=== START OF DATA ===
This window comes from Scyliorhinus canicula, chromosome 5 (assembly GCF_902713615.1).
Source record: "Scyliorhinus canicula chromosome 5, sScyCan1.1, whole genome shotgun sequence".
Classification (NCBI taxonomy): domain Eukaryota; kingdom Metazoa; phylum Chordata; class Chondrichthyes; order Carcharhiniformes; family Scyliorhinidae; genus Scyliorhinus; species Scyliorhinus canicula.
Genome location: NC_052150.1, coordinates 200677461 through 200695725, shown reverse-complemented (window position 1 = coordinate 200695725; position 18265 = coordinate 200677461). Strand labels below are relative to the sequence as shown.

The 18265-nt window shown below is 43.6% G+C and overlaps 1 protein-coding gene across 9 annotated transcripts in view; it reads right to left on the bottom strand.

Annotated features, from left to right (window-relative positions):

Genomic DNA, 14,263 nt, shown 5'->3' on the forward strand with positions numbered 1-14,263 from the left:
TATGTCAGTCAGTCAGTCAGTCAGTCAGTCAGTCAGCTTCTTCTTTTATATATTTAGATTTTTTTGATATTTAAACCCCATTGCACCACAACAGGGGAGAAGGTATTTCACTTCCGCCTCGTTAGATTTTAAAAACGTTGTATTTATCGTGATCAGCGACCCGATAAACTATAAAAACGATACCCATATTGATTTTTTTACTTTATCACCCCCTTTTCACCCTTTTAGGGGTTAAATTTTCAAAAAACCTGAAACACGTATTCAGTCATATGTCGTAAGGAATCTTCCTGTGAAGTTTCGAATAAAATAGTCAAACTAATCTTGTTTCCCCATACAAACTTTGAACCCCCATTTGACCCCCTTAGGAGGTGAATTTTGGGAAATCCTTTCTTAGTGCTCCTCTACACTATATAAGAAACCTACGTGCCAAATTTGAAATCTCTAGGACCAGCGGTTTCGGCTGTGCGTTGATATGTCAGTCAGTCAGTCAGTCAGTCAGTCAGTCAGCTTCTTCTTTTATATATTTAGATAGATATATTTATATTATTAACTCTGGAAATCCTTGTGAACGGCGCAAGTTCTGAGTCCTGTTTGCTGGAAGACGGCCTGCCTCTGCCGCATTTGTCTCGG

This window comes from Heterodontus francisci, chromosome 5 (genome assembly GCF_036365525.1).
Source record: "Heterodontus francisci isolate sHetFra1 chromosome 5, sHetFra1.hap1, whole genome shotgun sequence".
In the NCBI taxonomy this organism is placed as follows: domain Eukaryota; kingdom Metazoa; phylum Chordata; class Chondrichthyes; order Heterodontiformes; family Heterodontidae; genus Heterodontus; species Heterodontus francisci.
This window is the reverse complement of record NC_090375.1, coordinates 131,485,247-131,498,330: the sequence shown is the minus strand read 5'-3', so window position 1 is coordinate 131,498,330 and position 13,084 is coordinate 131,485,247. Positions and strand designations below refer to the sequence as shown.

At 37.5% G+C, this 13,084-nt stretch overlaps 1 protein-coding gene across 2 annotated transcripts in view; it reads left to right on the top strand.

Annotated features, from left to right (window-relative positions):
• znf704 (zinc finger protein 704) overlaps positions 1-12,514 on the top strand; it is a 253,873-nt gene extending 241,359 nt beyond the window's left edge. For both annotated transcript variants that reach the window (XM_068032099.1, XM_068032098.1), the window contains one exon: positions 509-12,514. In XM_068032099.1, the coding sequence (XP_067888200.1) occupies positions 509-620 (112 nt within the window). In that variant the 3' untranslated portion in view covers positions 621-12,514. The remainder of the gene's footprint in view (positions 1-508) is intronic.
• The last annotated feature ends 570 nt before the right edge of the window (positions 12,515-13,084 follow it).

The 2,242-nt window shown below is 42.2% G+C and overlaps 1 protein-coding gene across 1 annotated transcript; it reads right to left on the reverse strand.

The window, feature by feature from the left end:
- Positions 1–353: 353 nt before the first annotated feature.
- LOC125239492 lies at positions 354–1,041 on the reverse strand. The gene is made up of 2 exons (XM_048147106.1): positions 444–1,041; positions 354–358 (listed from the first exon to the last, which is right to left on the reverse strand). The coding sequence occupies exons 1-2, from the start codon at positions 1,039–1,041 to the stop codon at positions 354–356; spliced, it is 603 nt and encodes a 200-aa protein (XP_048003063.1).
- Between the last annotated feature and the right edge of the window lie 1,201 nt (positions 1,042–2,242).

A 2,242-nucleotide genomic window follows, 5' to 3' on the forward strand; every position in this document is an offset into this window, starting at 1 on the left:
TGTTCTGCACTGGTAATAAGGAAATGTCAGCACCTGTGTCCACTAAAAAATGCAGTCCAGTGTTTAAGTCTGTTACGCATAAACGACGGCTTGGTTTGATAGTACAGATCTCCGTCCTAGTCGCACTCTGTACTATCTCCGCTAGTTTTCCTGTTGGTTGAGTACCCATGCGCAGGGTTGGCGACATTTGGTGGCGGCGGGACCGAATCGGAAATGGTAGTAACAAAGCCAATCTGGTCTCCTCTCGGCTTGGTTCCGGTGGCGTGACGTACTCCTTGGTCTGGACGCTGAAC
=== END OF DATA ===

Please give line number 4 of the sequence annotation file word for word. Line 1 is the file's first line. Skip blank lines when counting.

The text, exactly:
Genome location: NC_052150.1, coordinates 200677461 through 200695725, shown reverse-complemented (window position 1 = coordinate 200695725; position 18265 = coordinate 200677461). Strand labels below are relative to the sequence as shown.